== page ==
I blog about engineering leadership, software design, and side projects.

What I learned creating 12inch.reviews, a mashup of Spotify and Pitchfork

I’m a huge music nerd. I’ve played in many bands in my teens 20s, and music is a big part of my life.. I’m also a big fan of Pitchfork music reviews. There was a mashup site I was using called Pitchify, which was no longer updating, and it eventually got taken down. So I did what any engineer would do and I created my own mashup! 12inch.reviews is a mashup of Pitchfork’s album reviews with Spotify’s web playback SDK. Read more...

The life-changing benefits of side projects

I am an avid side project-er. At any point in time I always have at least one “thing” going on in the background that feeds my appetite for playing with new tech and learning new stuff. Side projects can be liberating and super fun. They are great for your career overall and could lead to great opportunities. These side projects have had an amazing effect on my career, and they can help yours immensely as well! Read more...

How to deliver high-quality software

When it comes to software, the term “QA” itself is highly loaded. Because what is it, really? Is it just a thing at the end of the software delivery line, where quality gets lovingly sprayed on at the end, achieving a nice glossy sheen? Is it a separate department that bolts on quality, where the engineers don’t really need to worry about it after they throw it over the wall? Read more...

The importance of celebrating success with your team

“Ok, so we launched our new feature last night. However we have 30 customer emails from last night about bugs, and we need to hit those right away. Also the error rate is a little spikey, which probably means there’s more issues, and our response time is up a few ticks. Have a nice day!” What a bummer. This is unfortunately how things go during a standup meeting after just after shipping a successful feature. Read more...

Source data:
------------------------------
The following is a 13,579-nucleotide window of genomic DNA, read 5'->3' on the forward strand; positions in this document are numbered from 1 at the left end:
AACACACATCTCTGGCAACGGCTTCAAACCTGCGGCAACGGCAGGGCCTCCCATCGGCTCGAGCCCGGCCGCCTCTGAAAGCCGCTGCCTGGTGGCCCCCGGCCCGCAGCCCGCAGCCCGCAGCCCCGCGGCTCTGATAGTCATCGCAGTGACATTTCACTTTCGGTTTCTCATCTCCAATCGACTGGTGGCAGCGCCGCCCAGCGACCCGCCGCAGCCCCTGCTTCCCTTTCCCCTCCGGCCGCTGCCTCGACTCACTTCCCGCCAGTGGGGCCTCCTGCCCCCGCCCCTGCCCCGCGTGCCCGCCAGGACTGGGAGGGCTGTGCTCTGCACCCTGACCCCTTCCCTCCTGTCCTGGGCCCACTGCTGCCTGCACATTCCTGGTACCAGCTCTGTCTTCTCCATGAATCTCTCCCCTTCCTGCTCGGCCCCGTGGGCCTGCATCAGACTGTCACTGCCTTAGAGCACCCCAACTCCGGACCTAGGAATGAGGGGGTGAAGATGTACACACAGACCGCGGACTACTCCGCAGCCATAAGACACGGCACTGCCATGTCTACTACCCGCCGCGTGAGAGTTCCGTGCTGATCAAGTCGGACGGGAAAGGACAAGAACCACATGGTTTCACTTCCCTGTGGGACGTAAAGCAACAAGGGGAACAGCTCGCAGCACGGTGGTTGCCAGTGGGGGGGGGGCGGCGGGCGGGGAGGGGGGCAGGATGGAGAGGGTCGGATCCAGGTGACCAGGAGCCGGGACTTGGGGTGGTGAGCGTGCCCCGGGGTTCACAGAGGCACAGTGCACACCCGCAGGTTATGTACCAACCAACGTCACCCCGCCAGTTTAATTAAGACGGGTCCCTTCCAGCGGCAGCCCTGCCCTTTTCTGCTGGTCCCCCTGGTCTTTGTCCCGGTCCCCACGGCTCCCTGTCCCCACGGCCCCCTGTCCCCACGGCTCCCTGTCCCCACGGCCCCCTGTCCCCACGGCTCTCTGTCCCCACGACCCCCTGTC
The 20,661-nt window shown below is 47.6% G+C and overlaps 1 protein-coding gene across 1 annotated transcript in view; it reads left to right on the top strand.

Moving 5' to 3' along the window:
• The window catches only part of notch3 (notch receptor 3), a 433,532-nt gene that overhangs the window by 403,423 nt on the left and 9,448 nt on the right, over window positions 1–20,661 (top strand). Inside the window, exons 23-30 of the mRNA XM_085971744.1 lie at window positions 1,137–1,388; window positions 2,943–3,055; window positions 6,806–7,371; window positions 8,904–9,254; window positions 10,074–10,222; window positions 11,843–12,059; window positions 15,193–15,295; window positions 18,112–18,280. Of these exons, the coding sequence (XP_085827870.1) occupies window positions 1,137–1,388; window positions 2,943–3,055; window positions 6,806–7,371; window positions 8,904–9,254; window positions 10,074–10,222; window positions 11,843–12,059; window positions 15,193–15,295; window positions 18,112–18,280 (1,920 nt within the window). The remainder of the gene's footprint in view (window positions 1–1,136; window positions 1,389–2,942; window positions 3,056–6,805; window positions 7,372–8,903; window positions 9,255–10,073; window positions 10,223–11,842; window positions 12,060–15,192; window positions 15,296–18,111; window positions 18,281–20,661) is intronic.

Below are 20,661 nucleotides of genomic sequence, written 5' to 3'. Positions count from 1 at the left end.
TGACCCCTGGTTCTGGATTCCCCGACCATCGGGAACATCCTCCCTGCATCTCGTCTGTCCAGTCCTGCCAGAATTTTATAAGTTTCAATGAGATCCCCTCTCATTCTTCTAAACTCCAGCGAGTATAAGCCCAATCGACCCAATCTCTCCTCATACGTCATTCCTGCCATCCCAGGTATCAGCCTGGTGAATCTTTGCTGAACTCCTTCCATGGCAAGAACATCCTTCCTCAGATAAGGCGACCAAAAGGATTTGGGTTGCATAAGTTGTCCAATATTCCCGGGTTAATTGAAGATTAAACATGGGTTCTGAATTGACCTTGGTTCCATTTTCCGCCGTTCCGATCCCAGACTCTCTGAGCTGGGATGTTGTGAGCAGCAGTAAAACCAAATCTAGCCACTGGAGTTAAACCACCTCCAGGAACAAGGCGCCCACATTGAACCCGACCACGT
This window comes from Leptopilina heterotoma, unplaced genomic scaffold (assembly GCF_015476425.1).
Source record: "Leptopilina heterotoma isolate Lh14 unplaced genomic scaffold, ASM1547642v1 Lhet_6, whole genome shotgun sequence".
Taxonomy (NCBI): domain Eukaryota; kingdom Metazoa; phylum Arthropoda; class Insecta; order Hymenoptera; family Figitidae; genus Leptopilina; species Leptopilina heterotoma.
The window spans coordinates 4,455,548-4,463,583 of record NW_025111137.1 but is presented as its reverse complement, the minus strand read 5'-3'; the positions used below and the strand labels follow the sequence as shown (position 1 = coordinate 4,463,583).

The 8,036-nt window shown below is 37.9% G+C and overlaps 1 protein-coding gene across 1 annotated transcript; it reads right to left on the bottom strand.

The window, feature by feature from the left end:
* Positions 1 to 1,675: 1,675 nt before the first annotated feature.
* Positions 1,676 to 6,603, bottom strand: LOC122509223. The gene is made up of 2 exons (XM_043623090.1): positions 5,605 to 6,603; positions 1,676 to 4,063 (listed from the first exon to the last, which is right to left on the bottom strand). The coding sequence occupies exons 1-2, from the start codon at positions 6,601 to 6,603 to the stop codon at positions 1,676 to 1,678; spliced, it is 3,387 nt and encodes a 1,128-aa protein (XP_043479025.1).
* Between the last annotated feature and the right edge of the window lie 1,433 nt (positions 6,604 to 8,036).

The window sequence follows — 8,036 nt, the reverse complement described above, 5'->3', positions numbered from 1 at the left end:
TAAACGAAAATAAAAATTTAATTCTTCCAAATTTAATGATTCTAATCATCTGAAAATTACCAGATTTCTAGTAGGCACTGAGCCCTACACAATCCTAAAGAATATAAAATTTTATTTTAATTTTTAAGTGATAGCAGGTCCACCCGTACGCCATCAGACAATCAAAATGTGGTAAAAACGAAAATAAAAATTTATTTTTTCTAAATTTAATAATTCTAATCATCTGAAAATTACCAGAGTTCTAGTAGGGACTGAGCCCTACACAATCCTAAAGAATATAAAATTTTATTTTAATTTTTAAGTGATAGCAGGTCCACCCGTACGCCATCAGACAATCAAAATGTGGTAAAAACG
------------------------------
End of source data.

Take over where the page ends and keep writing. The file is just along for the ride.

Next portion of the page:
What it really means to practice Agile

Individuals an interactions over processes and tools. Why? Because the first principle of the Agile Manifesto is so easy to break. We broke it big time, and we learned a lot when fixing it. Tools like Jira seduce you into building a mammoth process that is convoluted and hard to convey to your team. You get blinded by the allure of super-sweet metrics and charts. And so the thought goes: “We’ll know our burndown rate and velocity, and it will all be on this pretty graph, and we’ll put it up on the wall TV, and we shall revel in our newfound measurements! Read more...

Ditching scrum for Kanban - The best decision we've made as a team

The following is a story about how we matured as an engineering team. We went from an ad-hoc process to Scrum, and used Scrum for a whole year. Scrum leveled us up as a team in terms of structure and process. But it caused major morale issues. Then we found Kanban. We implemented it and have never looked back. From nothing to Scrum We started using Scrum after using a strange, ad-hoc system of developing software. Read more...
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